You could say that epilepsy doesn't discriminate. It strikes men and women at about the same rate. Men are slightly more likely to develop it than women. But that doesn't mean that it always affects men and women in the same way. Women definitely have special issues they need to understand and prepare for.
About one million women and girls are living with epilepsy and other seizure disorders today. If you're one of them, you know that there are things that men and boys with epilepsy don't have to worry about. For example, you might notice that you have more seizures around the time of your menstrual cycle and want to know why. You may be wondering whether it's safe to get pregnant. You may question if it's safe to take epilepsy drugs during pregnancy.
To diagnose epilepsy, your doctor will take a detailed medical history (including a family history of seizures), gather information about your behavior before, during, and after the episode, and do a physical exam. Make sure someone who witnessed the seizure goes to the doctor with you.
An electroencephalogram (EEG) -- a brain wave study -- can reveal abnormal brain waves characteristic of epilepsy and sleep deprivation. Keeping someone awake for 24 hours increases the chances of finding abnormalities...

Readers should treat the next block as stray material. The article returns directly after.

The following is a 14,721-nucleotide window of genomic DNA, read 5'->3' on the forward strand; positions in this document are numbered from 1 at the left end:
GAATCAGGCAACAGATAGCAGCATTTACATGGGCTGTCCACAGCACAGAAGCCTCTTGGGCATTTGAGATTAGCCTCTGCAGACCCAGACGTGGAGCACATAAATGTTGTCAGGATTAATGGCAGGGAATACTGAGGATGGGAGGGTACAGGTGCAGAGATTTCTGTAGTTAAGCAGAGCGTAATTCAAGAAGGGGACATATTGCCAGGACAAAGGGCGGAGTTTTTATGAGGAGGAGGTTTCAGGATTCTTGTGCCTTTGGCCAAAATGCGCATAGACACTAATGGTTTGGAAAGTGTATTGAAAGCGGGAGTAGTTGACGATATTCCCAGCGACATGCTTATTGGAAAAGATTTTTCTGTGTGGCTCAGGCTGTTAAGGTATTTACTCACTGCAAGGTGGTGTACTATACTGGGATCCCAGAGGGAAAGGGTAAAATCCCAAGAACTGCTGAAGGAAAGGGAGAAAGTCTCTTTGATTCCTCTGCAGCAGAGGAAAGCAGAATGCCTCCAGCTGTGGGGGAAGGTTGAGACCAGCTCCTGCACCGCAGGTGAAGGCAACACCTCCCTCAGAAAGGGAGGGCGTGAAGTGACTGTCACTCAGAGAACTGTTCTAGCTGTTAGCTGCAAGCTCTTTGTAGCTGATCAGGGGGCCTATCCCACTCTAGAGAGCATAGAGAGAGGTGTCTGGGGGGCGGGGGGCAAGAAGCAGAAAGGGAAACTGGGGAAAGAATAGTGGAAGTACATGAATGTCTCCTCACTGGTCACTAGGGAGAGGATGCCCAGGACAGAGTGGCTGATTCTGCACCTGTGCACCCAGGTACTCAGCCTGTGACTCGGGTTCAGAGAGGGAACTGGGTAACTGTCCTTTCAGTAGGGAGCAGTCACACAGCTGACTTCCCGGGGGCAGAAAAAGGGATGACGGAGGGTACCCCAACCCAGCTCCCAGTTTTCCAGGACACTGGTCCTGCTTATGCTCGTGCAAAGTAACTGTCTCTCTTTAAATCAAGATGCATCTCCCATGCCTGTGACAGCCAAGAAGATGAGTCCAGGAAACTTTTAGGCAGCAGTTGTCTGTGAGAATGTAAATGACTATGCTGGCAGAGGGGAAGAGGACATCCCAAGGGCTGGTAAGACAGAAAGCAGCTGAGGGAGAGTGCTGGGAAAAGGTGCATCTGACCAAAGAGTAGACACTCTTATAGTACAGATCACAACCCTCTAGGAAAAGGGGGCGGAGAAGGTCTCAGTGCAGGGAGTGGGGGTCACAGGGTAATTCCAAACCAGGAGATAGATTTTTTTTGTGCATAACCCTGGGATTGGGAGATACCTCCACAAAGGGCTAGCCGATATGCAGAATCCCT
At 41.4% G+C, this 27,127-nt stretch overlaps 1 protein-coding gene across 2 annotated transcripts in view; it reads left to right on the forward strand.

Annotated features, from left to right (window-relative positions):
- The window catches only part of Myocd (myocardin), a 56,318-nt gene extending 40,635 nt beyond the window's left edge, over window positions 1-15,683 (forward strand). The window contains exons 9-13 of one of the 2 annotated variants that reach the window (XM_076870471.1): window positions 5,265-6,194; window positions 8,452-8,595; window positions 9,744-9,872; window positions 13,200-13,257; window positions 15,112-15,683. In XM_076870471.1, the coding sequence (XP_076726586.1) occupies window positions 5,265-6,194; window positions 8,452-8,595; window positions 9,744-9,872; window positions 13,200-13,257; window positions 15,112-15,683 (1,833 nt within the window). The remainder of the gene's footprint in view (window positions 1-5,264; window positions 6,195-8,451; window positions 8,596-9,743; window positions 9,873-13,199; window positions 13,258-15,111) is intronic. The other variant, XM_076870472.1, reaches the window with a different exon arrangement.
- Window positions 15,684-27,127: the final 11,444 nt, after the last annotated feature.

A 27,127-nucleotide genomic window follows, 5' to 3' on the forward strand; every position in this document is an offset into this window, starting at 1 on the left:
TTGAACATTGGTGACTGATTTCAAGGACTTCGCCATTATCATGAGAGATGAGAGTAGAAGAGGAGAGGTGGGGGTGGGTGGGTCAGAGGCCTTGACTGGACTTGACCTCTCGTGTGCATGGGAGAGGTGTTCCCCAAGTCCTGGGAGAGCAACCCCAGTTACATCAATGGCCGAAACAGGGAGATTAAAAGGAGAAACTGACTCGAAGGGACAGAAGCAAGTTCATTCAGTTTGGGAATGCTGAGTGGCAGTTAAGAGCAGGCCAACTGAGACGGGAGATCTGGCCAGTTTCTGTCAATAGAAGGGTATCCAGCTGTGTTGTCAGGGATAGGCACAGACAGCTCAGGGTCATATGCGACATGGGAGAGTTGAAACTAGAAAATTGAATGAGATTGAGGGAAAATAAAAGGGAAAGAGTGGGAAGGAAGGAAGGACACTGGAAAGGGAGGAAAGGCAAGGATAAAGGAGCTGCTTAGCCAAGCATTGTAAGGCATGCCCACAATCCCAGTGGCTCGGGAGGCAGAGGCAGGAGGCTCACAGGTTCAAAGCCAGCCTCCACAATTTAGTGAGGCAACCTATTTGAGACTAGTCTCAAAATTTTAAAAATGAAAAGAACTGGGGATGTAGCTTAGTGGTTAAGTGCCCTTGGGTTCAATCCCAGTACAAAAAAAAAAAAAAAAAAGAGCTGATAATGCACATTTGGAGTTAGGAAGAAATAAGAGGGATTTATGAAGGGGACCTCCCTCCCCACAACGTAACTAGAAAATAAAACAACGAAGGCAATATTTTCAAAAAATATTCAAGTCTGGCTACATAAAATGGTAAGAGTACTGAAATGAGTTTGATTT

You're not alone. About 200,000 new cases of seizures and epilepsy occur each year. And the particular issues affecting women and girls are so important that the Epilepsy Foundation created a special initiative on Women and Epilepsy.
Doctors don't have all the answers for women with epilepsy. But a lot more research is being done and they are learning more every day. There are now more treatment options than ever.
Here are some of the things you might want to ask your doctor about to understand how your epilepsy can affect your life and how to manage it:
What birth control should I use if I have seizures?
Can epilepsy affect my fertility?
Is it safe for me to get pregnant?
Are my children at risk for developing epilepsy?
What should I do to prepare for being a parent?
How do my periods and hormones affect my epilepsy?
What will happen when I go through menopause?
It's important to know that epilepsy can usually be controlled. It typically doesn't get worse with time. Approximately 80% of people with epilepsy can be significantly helped by modern therapies, and some may go months or years between seizures. However, 10% of new patients fail to gain control of seizures despite following their prescribed treatments. But, with the help of a knowledgeable doctor, women today can manage their epilepsy and have active, healthy lives. And seizures may decrease as women get older.
SOURCES: American Academy of Neurology, "Management Issues for Women With Epilepsy." Epilepsy Foundation, "Women and Epilepsy Initiative." Epilepsy Foundation, "Epilepsy: an Introduction." National Institute of Neurological Disorders and Stroke, "Seizures and Epilepsy: Hope Through Research."